Has your organization clearly defined and configured roles, agreements and responsibilities? Have all processes been mapped out? Are the techniques and skills in place for effective data management? And are you still running into poor data quality despite it all? Are you still using data quality reports as a worklist to improve data quality?
You are not the only one; we regularly encounter this in actual practice. Even in organizations that have all their processes structured properly and have data management and data governance in place, employees still perform repetitive manual actions on a daily basis. This includes logging into different systems (ERP and others), processing data (often combined with copy/pasting), and switching between various systems and/or applications. Organizations with mature data governance programs are no exception.
This is because companies do focus on data governance and data management, but then fail to take the next step and optimize their processes. In other words, they don’t always consider how to optimize data management and automate steps by inserting a ‘robot’ at the appropriate points. One method to get there is Lean Six Sigma, which looks at which steps in your process add value for customers. Organizations that dive into this can clearly see which of their employees’ repetitive manual actions do not add direct value for customers. Even so, these steps in the process are indispensable. When that is the case, automation is the solution.
Automating repetitive actions
Organizations that automate repetitive operations are more able to focus on their customers. The concept of automating these repetitive manual operations is also referred to as robotic process automation (RPA). A good example is configuring a setting in the master records for your customers. For example, when a sales order is created, this setting ensures that the system automatically looks up the correct, agreed prices for that customer.
Although the name might suggest otherwise, RPA is unrelated to physical robots. RPA causes scripts or applications on the computer to perform repetitive manual operations. This provides a number of benefits – not only accelerating the operations, but also 24/7 availability.
If you use the business rules (as defined in data governance) in RPA, the ‘robot’ will follow these rules scrupulously, without error – as long as the process remains unchanged after applying RPA. Better yet, nothing else changes in the IT landscape; systems do not need to be modified or replaced, and won’t become redundant. And if the ‘robot’ encounters something it can’t resolve, human employees can always step in.
RPA in practice
What does RPA look like in practice? As an example, let’s look at creating a new product entry. The employee manually creates the item in the system, often by referencing an e-mail and/or an Excel file sent by a requester. This requires the employee to input data into many different fields, sometimes as many as several hundred in total! No matter how experienced the employee is, it is still challenging to complete all the steps for creating the product entry and wrapping up any specific processes or sub-processes without any errors at all. A subprocess might be creating an info record for a newly created item.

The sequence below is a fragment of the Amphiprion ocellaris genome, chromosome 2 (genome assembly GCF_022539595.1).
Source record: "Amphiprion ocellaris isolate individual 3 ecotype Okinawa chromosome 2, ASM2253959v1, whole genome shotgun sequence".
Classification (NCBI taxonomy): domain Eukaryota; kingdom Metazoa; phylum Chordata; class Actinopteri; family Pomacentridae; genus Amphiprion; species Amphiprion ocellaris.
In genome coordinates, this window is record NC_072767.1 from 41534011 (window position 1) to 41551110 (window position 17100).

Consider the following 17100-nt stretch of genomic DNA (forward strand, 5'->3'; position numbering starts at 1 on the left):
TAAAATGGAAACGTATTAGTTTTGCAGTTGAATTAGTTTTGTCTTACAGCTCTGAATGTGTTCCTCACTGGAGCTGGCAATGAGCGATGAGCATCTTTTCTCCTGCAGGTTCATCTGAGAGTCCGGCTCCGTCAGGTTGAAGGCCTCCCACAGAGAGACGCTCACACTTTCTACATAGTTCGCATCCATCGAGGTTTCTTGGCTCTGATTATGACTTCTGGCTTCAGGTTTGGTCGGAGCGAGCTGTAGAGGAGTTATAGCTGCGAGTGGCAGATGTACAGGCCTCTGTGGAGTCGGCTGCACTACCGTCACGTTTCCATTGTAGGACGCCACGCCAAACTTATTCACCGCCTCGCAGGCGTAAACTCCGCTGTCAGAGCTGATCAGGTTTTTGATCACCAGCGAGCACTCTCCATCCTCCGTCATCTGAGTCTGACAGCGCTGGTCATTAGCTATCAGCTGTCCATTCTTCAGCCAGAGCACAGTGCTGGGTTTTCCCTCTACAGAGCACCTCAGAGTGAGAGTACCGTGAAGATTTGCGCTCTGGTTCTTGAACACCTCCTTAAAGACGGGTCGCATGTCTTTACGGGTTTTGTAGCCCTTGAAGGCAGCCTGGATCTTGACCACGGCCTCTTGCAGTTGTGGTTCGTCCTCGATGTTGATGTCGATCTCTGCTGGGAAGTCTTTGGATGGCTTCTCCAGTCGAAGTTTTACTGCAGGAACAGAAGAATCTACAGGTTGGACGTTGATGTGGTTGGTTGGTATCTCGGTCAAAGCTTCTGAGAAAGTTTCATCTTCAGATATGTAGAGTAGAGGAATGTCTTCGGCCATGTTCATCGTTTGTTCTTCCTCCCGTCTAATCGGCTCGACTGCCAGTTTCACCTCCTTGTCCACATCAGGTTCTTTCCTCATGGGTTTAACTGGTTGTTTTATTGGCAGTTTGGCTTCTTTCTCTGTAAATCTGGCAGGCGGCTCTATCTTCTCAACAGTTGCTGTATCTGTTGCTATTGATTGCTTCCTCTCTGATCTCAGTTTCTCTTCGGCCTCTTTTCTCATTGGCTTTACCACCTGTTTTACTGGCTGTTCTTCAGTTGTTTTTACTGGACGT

Working smarter with web forms
Using RPA, these manual actions can be replaced by a web form that only contains the fields that cannot be automated, such as a product description. As a result, the employee no longer needs to skim through the hundreds of fields normally required to create a new product. Other fields, that do need to be manually updated when creating a product entry, can be automated using business rules. Examples include MRP settings for products that are always the same.
In the new situation, the requester no longer sends the employee an e-mail or Excel file; instead, the request is submitted via a web form. Once the employee reviews and confirms the form, the robot creates the product in the system or makes adjustments based on the business rules. Any additional data objects that are required, such as an info record, are also included right away. These tools are usually accompanied by a workflow solution. This makes it possible to automatically send emails to employees to retrieve data so that the robot can move on. RPA can also automate communication. Once the data object has been created, the robot sends an e-mail with the newly generated data to the employees responsible.
Operating on this basis:
• It is easier to draw up SLAs
• The speed of creating data objects is dramatically accelerated
• Data quality improves
• There are fewer risks that processes will crash
• There are fewer errors and risks, and no unnecessary costs
• Employees can focus on the customer or on other important work
• RPA is scalable, even with exponential growth
• RPA can be implemented quickly in situations involving strong data governance/management and no/low code RPA application
The process described above is an initial guideline. Actual implementation requires a solid understanding of the different factors involved, so organizations often struggle to complete it on their own. Our consultants have years of experience with workflows and RPA and have successfully completed these types of projects in various contexts.
Is your organization planning to start working with RPA process automation, and could you use some support? Make an appointment now to discuss the options, no strings attached!